Today we received a presentation from Roger Marks, who previously testified against the current tax law, and has been hired to do the same again. Here’s the kind of stuff we got from him: a chart questionably showing Alaska had the highest oil tax rates of roughly a half dozen jurisdictions. Wow! Well, wow until I asked him if he left off the scores of jurisdictions that have higher taxes than Alaska from the chart. He did, in fact, leave those off the chart. Nor did he volunteer the obvious. We don’t nationalize oilfields and kill workers here. Last month Conoco had to pull its last employees out of Libya, which had a higher tax than Alaska, and is, um, dangerous. Two years ago Conoco had to write off their Venezuela facilities when they were nationalized. It seems he could have mentioned, without being confronted, that this is a favorable aspect of Alaska’s investment climate. Alaska’s safety is an incentive for oil companies. He sort of conceded it when asked.
This point is nicely summarized in a press release from a Spanish company named Repsol, which has promised nearly $800 million in upcoming Alaska exploration investment. In that press release they called Alaska’s North Slope “an especially promising area for Repsol because it is oil rich and carries low exploratory risk.” After this press release came out “unidentified” sources claimed their commitment was conditioned on passage of the Governor’s oil bill. Well, nothing surprises me around here. But these are the facts: their press release was carefully worded and said nothing of the sort. The press release, likely written by sophisticated folks, said it had committed to invest in Alaska. Plain and simple. I have no doubt that any smart oil executive will try to get a tax break when they can. Maybe Repsol’s story will change – in an effort to get the best deal possible for their shareholders. But to date no Repsol representative has conditioned their promised investment on passage of the Governor’s bill. And if they change their tune, it will smack of smart politics, not reality.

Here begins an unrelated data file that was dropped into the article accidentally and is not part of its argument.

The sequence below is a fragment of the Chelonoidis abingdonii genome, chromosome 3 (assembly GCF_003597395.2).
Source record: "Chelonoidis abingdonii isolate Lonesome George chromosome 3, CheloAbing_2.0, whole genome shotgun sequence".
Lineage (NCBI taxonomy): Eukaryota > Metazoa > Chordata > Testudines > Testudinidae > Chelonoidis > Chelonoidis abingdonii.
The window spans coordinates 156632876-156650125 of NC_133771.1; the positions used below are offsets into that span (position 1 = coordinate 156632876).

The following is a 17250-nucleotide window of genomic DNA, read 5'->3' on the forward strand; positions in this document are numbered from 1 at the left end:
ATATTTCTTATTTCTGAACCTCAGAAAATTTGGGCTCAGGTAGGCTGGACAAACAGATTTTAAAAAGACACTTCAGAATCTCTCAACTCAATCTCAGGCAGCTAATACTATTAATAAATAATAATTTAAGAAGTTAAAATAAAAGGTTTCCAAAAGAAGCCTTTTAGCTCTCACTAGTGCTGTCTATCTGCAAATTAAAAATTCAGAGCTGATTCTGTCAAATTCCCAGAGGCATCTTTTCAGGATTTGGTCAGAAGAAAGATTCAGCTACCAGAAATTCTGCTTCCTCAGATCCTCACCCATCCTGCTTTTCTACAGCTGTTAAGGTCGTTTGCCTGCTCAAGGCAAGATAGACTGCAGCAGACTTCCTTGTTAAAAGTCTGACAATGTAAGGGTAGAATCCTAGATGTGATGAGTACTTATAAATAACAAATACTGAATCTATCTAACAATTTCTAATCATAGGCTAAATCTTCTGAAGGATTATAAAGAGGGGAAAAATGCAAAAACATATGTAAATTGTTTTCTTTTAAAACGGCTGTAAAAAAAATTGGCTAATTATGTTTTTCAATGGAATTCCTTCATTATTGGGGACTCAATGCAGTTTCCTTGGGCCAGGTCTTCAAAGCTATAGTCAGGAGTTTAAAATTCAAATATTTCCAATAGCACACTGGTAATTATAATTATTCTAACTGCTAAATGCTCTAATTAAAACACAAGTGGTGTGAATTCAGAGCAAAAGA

Finally, a few thoughts on what we can do to spur investment on the North Slope. Oil, gas and water separation (processing) facilities are expensive. It’s why small fields usually cannot be developed on the North Slope – the income from a small field can’t justify the cost of a major processing facility.
I support bills by Reps. David Guttenberg and Berta Gardner to try to increase the chances the major oil companies will grant access to new companies to their existing facilities, or let new companies pay to expand them. I would consider changing our tax credit system to allow more significant credits to help build production facilities like these; or to pay for needed exploration wells. But I won’t vote to give away $2 billion, and empty the state’s savings accounts, on a lark. On no promise from industry that they will substantially expand their production. On a naïve hope and a prayer that raw corporate welfare will work.
The oil bill will be in the House Finance Committee and Senate Resources Committee for another week or two, or more. Stay tuned.
Finally, on Monday the House Finance Committee will be in Anchorage to hold hearings with ANCSA corporations. I don’t know which ones will be invited, or if those that don’t support this legislation will be invited. I hope voices from both sides of the debate will be allowed to testify. That will occur at the Legislative Information Office, 716 W 4th Ave, from 9a – 12n and 1p – 5p. We’ll see. I was disappointed to be told that public testimony will not be allowed at this hearing, something I disagree with. Public Testimony will be allowed at the end of the Finance Committee’s hearings in a few weeks – so we’ll keep you up-to-date when it is allowed.
As always, let me know if our office can help on anything.
And, as a final happy note, so far we have matched roughly 35 laptops with foster youth through our and Facing Foster Care in Alaska’s efforts on this front.